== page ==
Three constitutional scholars who offered different proposals in the recent New York Times op-ed collection, “How to Fix the Supreme Court,” appeared as panelists in a BC Law Dean’s Distinguished Program webinar, “Reinvigorating American Democracy through Court Reform,” on January 27.
Their calls for meaningful court reform come at a time when the American judicial system is being severely tested by competing political agendas.
BC Law Professor Kent Greenfield, who authored “Create a New Court” in the Times, suggested the Congress create a “Constitutional court,” not to supplant the current Supreme Court, but to augment it. Under Article III of the Constitution, Greenfield said, Congress has the power to delegate constitutional questions to a separate set of judges.
“It is a response to a political situation and is a political response. But I think you can create this court in a way to re-legitimize the courts and I think that’s something people of all political stripes should get behind,” Greenfield said.
Aaron Tang (above), a law professor at the University of California, Davis, argued in favor of his position that progressives should put pressure on the conservative justices on the Supreme Court through the threat of court packing in order to push them towards a more moderate position.
“If their choice is between moving the law radically to the right in a way that provokes rebalancing the court with six more liberal justices … and moderating their voice, and they are still power brokers on a more centrist nine-member court where they can win modest conservative victories here and there, it is quite plausible that two of those justices might choose door number two,” Tang said.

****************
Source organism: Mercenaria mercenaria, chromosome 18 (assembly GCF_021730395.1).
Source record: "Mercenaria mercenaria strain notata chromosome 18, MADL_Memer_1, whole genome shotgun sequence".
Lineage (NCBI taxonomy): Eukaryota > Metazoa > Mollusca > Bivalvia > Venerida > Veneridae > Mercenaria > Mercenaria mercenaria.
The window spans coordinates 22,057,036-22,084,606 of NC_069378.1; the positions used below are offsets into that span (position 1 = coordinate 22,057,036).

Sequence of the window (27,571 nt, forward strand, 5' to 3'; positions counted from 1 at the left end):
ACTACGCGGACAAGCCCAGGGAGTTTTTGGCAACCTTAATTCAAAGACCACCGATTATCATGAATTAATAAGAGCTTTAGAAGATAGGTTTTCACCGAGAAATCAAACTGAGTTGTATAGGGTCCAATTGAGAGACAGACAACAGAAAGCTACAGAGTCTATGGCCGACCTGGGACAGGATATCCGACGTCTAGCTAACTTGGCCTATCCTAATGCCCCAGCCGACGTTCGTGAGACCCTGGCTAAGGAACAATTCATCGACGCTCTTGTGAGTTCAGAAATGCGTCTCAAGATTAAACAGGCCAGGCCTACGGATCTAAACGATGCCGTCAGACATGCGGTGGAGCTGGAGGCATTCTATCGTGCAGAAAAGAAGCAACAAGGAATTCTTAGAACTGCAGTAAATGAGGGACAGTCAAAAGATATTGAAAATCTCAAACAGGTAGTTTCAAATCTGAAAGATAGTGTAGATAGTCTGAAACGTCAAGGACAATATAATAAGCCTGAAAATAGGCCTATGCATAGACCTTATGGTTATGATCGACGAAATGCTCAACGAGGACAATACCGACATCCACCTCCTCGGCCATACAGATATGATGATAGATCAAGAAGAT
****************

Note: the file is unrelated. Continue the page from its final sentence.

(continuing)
University of Michigan Law Professor Leah Litman said hers is a “yes and” proposal rather than an exclusive one. Her idea is to expand the number of lower federal courts—a power Congress has exercised in the past—where most cases get resolved.
The number of cases in the lower federal courts have far outpaced the number of judges on those courts, Litman explained, causing lengthy wait times after filing a case. Additionally, if Congress chooses to enact new legislation expanding and creating new federal rights, such as abolishing qualified immunity or creating a statute prohibiting partisan gerrymandering, the number of cases in the lower federal courts will increase and the country will need an expanded court system to meet demand.
Expanding the lower federal courts would also provide an opportunity to correct both political and professional asymmetry on the courts. Litman suggested it could be an opportunity to add civil rights lawyers, former public defenders, immigration lawyers, lawyers who have worked on behalf of consumers, and economic justice to the courts.
She also pointed to cases regarding the presidential election that went through the lower federal courts. The courts are on the brink of adopting legal theories that could undo the policies that any future Democratic administration may engage in, she said. “As currently constituted, the lower federal courts pose a credible threat to democracy.”
While none of the panelists explicitly called for the addition of new justices to the Supreme Court as it currently exists, all three agreed that court reform is necessary to get closer to a solution to the many problems democracy faces.
“Court reform is democracy reform. We need a massive reinvigoration of democratic norms,” Greenfield said, suggesting that election day be named as a holiday and same-day voter registration be made universal: “But I think without court reform, democracy reforms are fragile. In some ways it has to be part of the package.”
BC Law Professor Kari Hong moderated the panel discussion.